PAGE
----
Thankfully the weather was dry that day as we continued our journey, at least another mile, towards the second falls. The path we walked was now a neatly maintained gravel trail. The canopy above began to enclose around us and, before long, there were green palms and bamboo shoots encircling us on either side. Flowers, mainly hibiscus, were like tiny colorful torches set as guides along the trial in various shades of reds, orange, and yellow among the lush, green foliage.

Where the canopy neglected us, I could feel the powerful Pacific sun on my back. I was thankful for the wide-brimmed hat I was wearing that shaded my face, neck, and shoulders. The dense, jungle-like vegetation that surrounded us had barricaded the usual Maui breeze. The layer of sweat which had formed across my body had been exacerbated by my daughter, who was still tucked neatly between my hip and the hook of my right arm.

“It’s so hot,” I said, and I felt my face reddening as it often does in the heat. Ava’s cheeks were pink too, but she sat contentedly and without complaint, apparently enjoying the changing scenery.

Eventually, the gravel trail we walked joined a river and I could hear the sound of the falls a short distance away. We found ourselves scaling more rocks, careful of our foot placement. One time early on, a rock had shifted beneath the weight of Chris and his shoe met the cool water. With Ava still hung securely on my hip, I stretched out my left arm like a balancing rod and hopped gingerly across each rock.

The sound of running water grew louder. Eventually, the canopy opened up again and I saw the second falls laid out before us. A flurry of white rapids broke between rocks and forced its way over the cliff and into a pool below. Green vines traced the waterfall’s path downwards and hung like a curtain from top of the falls. In the darkness beyond the waterfall, there was a cave that had no doubt been hollowed out from centuries of falling water.

We approached the falls and I balanced my small backpack on a fallen tree and lowered Ava delicately to the ground, proceeding to change her into her bathing suit. When I’d finished, I lifted her again and walked my way out towards the pool, taking my time on the slippery rocks. I found a place to sit halfway in the water with Ava on my lap. It was cold, very cold, but the water came as a welcome relief from the heat. Ava did not share my sentiment, however, and wouldn’t let me submerge her beyond her feet which were by now kicking with delight.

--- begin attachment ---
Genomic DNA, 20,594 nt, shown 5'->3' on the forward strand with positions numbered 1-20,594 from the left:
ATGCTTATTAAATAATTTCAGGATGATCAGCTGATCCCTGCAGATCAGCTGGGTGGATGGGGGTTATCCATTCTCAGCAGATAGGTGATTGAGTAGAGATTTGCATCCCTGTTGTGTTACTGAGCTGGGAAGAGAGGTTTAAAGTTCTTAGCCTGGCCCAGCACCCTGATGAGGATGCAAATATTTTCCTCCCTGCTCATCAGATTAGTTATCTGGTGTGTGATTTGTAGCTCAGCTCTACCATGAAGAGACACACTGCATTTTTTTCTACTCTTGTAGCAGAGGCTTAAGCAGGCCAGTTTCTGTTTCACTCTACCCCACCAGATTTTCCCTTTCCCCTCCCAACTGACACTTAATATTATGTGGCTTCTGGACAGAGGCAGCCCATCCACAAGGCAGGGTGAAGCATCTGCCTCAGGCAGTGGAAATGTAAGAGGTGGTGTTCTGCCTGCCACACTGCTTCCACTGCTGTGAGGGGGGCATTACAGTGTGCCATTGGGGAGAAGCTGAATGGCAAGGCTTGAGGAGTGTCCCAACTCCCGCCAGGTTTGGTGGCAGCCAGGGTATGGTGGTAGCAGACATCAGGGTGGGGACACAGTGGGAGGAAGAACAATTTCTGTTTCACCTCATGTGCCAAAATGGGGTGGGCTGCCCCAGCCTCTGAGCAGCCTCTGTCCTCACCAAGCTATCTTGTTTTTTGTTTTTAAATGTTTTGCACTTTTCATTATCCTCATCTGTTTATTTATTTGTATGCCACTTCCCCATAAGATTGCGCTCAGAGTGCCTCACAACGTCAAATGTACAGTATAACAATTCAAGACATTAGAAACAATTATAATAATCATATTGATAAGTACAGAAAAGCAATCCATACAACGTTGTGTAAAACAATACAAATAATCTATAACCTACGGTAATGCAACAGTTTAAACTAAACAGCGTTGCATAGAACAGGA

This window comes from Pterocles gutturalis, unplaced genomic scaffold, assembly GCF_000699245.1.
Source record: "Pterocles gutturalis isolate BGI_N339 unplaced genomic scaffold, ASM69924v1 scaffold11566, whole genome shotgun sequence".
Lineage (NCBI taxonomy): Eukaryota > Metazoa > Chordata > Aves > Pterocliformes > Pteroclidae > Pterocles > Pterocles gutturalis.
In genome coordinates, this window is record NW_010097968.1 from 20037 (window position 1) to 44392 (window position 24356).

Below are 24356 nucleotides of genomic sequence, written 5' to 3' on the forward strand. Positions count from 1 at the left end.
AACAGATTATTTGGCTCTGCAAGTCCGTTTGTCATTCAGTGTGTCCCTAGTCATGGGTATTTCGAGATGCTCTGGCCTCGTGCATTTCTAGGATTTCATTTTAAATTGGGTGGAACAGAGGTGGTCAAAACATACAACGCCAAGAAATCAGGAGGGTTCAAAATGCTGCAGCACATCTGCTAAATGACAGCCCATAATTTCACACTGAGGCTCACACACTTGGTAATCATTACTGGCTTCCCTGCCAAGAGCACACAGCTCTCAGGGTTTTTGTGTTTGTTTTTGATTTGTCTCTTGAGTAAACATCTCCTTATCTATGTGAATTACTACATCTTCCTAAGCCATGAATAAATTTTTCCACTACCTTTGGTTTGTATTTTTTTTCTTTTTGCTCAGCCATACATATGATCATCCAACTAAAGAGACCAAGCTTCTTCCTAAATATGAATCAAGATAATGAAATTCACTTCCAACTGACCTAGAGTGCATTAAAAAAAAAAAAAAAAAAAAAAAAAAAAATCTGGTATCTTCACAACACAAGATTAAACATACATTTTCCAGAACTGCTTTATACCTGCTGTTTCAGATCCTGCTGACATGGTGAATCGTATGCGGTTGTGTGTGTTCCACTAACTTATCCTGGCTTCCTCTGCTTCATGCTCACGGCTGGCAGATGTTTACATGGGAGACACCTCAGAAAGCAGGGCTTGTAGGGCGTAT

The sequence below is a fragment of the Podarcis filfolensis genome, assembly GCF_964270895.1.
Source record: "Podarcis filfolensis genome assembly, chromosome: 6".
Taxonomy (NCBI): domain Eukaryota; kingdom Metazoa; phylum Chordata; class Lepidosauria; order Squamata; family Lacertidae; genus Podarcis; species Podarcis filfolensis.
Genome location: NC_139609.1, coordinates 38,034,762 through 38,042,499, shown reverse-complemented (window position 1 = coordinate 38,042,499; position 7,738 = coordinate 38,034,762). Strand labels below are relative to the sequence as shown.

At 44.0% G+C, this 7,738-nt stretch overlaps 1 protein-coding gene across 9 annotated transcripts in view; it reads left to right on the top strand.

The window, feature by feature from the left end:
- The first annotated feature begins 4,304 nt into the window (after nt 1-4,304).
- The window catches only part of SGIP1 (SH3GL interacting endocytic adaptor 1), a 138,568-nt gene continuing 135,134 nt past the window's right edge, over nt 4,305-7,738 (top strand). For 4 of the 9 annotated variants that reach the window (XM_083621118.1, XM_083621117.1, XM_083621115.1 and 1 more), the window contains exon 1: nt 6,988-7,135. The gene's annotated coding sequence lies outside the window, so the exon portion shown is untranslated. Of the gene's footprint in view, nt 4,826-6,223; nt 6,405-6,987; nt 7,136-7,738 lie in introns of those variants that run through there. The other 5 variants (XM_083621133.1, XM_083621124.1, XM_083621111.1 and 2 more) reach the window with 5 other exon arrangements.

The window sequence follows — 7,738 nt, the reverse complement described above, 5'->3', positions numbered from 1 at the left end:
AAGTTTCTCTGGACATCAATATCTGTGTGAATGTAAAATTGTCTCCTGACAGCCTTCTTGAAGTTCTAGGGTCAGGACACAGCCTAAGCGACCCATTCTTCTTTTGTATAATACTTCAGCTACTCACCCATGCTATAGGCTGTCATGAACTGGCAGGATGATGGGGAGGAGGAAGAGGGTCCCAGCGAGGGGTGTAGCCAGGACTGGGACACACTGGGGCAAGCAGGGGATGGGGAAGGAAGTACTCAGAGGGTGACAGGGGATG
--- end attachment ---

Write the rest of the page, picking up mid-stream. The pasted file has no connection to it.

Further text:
Chris entered the pool and immediately submerged himself - a best practice with cold bodies of water. Ava and I both watched as he tucked his head under and swam the length of pool submerged, popping up on the other side of the falls. We’d exerted ourself on the hike, and so now we’d take our time as a reward for our efforts.

There were other tourists there that day too, a procession of which came and went from the falls. Some would swim in the pool, others - apprehensive of the cold water - were content to sit on the sidelines and watch. In taking our time we discovered that, on several occasions, we had the pool entirely to ourselves.

When Chris returned from his swim, I handed over our daughter, who by now was happily submerged up to her waist. I waded out several feet from them both and, without hesitation, dove in. I came up for air and then allowed my body to flatten calmly on the surface of the water. I floated there, the sound of the waterfall loud and echoing in the cave beyond, reverberating and intensifying its energy. I could never be content to sit on the sidelines. After all, temporary discomforts pass, but extraordinary experiences stay with us forever.

By this time, Chris had managed to coax Ava further into the pool by playfully launching her in the air and catching her to his chest. Ava was all laughter, by now completely unaware of the temperature and begging to be thrown again.

When adventuring as a family, sometimes the journey is enough, and sometimes its the reward at the end. This time, thankfully, both had been pretty spectacular.

I took this photo of my husband and daughter in the second pool of Twin Falls during our visit to the Hawaiian island of Maui in March, 2022.